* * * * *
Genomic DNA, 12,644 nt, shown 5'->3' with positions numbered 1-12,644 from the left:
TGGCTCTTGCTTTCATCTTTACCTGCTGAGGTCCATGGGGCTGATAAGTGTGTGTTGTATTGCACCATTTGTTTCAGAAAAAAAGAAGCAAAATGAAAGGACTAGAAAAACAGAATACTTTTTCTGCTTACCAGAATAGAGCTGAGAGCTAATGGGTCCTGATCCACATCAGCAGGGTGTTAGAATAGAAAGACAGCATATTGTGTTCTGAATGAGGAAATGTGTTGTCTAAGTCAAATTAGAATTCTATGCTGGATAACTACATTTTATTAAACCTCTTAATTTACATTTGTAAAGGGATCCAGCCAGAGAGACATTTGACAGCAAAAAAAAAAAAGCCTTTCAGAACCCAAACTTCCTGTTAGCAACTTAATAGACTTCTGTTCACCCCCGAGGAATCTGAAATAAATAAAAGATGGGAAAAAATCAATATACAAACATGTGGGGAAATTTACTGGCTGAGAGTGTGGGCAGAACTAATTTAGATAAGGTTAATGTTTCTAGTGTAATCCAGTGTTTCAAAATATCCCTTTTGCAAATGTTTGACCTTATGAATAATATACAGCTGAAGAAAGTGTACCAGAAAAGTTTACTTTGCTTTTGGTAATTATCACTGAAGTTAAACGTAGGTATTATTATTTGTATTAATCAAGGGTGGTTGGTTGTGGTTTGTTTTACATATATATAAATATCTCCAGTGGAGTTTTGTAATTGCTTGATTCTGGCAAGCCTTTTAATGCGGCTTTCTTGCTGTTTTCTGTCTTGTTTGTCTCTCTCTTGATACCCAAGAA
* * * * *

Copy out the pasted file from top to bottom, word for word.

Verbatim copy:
Genomic DNA, 12,644 nt, shown 5'->3' with positions numbered 1-12,644 from the left:
TGGCTCTTGCTTTCATCTTTACCTGCTGAGGTCCATGGGGCTGATAAGTGTGTGTTGTATTGCACCATTTGTTTCAGAAAAAAAGAAGCAAAATGAAAGGACTAGAAAAACAGAATACTTTTTCTGCTTACCAGAATAGAGCTGAGAGCTAATGGGTCCTGATCCACATCAGCAGGGTGTTAGAATAGAAAGACAGCATATTGTGTTCTGAATGAGGAAATGTGTTGTCTAAGTCAAATTAGAATTCTATGCTGGATAACTACATTTTATTAAACCTCTTAATTTACATTTGTAAAGGGATCCAGCCAGAGAGACATTTGACAGCAAAAAAAAAAAAGCCTTTCAGAACCCAAACTTCCTGTTAGCAACTTAATAGACTTCTGTTCACCCCCGAGGAATCTGAAATAAATAAAAGATGGGAAAAAATCAATATACAAACATGTGGGGAAATTTACTGGCTGAGAGTGTGGGCAGAACTAATTTAGATAAGGTTAATGTTTCTAGTGTAATCCAGTGTTTCAAAATATCCCTTTTGCAAATGTTTGACCTTATGAATAATATACAGCTGAAGAAAGTGTACCAGAAAAGTTTACTTTGCTTTTGGTAATTATCACTGAAGTTAAACGTAGGTATTATTATTTGTATTAATCAAGGGTGGTTGGTTGTGGTTTGTTTTACATATATATAAATATCTCCAGTGGAGTTTTGTAATTGCTTGATTCTGGCAAGCCTTTTAATGCGGCTTTCTTGCTGTTTTCTGTCTTGTTTGTCTCTCTCTTGATACCCAAGAA